Q1: Either, you are extremely unlucky in having chosen a series of really “bad” therapists, or you are not being totally clear here about your own contributions to the breakdown of these therapeutic relationships: it is extremely unlikely (improbable) that your interpersonal dynamics had absolutely nothing to do with their extreme reaction(s) to you.
Were you totally innocent? You imply that you may have contributed (or suspected that you might have contributed) in some way to the breakdown of the therapeutic relationships – you asked them this sort of question, but didn’t seem to get an answer that you could understand. You imply, or state, that you might have had some early trauma issues that may have complicated your own ‘attachment style’. How much (more) insight or information could you possibly get by following this line of thought – about your own contributions, however painful? You must be aware of some of these as possibilities from your training: you are obviously intelligent, but you don’t seem to demonstrate a high degree of emotional intelligence about this aspect of the breakdowns: innocent bewilderment – Yes; self-reflective learning – I am not sure.
The counter-transference is quite clear: your transferential aspects are not quite so clear. It is usually never just a one-way street. Without negating your experience in any way – as you described it above – how much, or what, can you contribute additionally to the circumstances of the breakdown(s) of the relationship(s)? Obviously, you don’t have to post any of this, but it might balance the picture. It does not justify the abusive “cut-offs” that you received, but it might explain them a little more. If, once the door had been opened (so to speak), you had sent (for instance) 50 e-mails for each of her one; then that would balance the picture a little bit.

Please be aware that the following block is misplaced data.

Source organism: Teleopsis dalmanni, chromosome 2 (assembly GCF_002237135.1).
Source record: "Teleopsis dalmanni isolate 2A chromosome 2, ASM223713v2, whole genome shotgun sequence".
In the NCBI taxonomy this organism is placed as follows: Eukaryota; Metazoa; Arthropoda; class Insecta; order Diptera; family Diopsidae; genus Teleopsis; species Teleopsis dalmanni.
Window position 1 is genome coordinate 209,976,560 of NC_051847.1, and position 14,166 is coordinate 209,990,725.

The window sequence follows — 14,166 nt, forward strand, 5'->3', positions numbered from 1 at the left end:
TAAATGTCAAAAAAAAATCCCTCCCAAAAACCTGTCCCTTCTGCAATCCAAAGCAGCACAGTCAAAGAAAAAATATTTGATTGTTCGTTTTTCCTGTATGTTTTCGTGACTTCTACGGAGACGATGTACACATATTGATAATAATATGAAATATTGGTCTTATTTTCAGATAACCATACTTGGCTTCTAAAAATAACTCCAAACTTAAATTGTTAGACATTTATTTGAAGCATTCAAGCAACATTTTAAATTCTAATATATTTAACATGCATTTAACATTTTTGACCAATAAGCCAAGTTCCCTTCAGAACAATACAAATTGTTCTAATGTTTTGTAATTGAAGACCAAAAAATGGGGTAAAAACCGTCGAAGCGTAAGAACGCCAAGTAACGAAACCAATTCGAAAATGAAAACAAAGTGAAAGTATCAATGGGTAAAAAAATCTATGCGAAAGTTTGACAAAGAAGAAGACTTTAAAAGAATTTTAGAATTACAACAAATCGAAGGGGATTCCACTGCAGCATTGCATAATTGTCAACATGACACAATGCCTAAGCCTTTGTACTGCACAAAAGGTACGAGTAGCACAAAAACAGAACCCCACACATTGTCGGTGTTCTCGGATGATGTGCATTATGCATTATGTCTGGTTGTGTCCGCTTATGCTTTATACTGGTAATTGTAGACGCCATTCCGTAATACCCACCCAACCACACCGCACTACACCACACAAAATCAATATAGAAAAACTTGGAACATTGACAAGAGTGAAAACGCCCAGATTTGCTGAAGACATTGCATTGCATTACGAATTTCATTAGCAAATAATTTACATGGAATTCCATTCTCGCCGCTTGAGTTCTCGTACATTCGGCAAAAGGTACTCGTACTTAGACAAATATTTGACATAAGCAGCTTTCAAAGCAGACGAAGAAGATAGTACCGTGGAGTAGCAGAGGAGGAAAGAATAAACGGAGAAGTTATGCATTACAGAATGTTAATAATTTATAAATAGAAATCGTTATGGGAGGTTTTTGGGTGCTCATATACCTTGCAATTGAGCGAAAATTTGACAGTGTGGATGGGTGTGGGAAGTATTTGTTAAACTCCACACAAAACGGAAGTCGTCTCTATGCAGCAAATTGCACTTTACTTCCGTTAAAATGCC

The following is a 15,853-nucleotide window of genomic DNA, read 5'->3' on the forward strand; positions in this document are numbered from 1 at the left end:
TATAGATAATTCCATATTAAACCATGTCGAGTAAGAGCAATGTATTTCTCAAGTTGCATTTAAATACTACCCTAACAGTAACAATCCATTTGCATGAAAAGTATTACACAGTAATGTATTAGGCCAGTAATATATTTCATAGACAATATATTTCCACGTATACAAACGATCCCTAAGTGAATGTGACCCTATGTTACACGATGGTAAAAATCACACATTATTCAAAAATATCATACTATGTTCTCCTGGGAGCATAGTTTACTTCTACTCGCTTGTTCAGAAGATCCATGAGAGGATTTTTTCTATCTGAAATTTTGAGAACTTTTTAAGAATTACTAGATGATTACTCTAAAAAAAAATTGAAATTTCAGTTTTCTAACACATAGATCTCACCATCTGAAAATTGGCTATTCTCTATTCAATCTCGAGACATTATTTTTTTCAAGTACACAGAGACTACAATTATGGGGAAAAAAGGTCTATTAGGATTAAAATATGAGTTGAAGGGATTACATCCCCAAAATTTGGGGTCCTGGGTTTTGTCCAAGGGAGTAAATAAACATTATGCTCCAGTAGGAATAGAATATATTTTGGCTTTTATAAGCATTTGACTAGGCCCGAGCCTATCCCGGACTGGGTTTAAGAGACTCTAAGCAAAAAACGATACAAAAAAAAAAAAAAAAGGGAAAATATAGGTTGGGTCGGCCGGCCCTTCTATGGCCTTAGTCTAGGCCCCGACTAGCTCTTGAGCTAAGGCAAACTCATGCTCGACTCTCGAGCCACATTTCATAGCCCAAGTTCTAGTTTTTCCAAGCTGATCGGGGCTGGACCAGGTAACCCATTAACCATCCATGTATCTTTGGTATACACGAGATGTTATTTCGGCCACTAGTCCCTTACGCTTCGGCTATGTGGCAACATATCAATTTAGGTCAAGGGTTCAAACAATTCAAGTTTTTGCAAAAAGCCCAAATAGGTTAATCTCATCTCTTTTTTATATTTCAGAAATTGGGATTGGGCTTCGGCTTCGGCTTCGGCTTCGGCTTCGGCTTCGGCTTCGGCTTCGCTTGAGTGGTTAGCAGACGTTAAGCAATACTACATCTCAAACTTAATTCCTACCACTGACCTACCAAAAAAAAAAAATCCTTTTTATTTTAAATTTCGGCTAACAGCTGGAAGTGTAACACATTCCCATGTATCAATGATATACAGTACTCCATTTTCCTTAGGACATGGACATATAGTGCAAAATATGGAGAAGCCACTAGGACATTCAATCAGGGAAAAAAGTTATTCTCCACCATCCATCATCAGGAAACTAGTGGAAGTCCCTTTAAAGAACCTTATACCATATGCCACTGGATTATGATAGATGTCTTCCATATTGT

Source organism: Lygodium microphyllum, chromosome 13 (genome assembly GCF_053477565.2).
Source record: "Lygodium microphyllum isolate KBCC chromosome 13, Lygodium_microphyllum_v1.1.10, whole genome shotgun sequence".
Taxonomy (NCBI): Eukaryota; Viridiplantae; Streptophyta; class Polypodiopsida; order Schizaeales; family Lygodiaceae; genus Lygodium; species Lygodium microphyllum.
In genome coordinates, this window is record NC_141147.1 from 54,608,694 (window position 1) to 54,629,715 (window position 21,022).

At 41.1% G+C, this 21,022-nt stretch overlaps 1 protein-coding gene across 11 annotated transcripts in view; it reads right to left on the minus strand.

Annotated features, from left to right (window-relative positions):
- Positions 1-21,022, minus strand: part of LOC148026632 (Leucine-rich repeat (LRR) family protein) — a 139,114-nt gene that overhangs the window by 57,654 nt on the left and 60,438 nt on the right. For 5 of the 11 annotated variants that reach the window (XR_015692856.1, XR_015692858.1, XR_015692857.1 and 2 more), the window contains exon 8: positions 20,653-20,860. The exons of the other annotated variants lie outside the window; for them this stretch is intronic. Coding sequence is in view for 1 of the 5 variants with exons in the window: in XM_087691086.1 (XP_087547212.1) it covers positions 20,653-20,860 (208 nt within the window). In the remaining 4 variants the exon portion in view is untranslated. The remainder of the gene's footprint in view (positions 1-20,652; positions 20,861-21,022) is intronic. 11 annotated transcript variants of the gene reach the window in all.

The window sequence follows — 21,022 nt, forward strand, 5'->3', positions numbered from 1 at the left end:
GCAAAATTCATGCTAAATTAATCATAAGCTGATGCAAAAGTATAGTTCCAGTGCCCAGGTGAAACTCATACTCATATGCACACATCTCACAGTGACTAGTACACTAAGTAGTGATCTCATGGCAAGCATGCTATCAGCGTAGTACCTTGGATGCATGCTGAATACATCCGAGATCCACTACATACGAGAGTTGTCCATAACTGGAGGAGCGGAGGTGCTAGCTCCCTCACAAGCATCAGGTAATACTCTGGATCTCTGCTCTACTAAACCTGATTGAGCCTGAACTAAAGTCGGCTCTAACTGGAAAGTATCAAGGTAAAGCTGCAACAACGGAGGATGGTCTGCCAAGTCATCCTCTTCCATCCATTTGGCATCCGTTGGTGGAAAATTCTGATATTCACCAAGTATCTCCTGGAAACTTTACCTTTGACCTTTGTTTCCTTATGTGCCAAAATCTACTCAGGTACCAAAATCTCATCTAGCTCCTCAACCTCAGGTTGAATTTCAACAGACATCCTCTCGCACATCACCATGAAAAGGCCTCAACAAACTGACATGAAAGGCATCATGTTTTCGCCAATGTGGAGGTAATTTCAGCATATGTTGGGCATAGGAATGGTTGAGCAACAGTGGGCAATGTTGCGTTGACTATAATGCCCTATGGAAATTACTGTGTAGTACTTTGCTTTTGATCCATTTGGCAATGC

Anyway: that is one question. I hope that I have expressed it reasonably fairly and clearly, and in a way that is acceptable. It is a “both … and …” issue; not an “either … or …” one: complex, not simple.
The evocative picture heading your account shows 19 black crows circling the orphan – and obviously innocent (new-born) – white lamb. Your story – whilst horrific – is not quite that black-and-white, as it involves quite complex adult relationships.

Q2: Were any of these therapists male? Have you tried working with a male therapist? If not, why not? I know the dynamics are very different, but after 9 (or so) bad experiences from female therapists, I would have thought that a male therapist might be worth a try.By asking this question, I am clearly not suggesting that male therapists are any less abusive than female therapists: the type of abuse may vary; they may abuse different types. As some of your ‘attachment traumas’ are possibly to do with your mother – you speak about an “annihilated mother” and the picture shows a dead mother sheep – then using female therapists is an obvious first choice; but therapy with a male therapist might give you a different, more (possibly) protective or supportive ‘ground’ from which to work out some of these issues.

261 weeks ago @ psychotherapy-abuse - Readers\' Quotes · 0 replies · +1 points

Submitted on 2014/04/20 at 12:03
Anonymous said

I am so sorry to hear about the pain you have been through as a result of your therapies. Thank you for addressing this issue. It is the shadow of psychotherapy that has not been brought into the consciousness of so many therapist. I have suffered for ten years as a result of therapy. My wound from therapy is far worse than the original wound of my childhood.

284 weeks ago @ psychotherapy-abuse - Needs of a Patient · 0 replies · +1 points

Mari, I am genuinely gladf for you, therapists/analysts like this are like gold dust. Long may your relationship survive and flourish x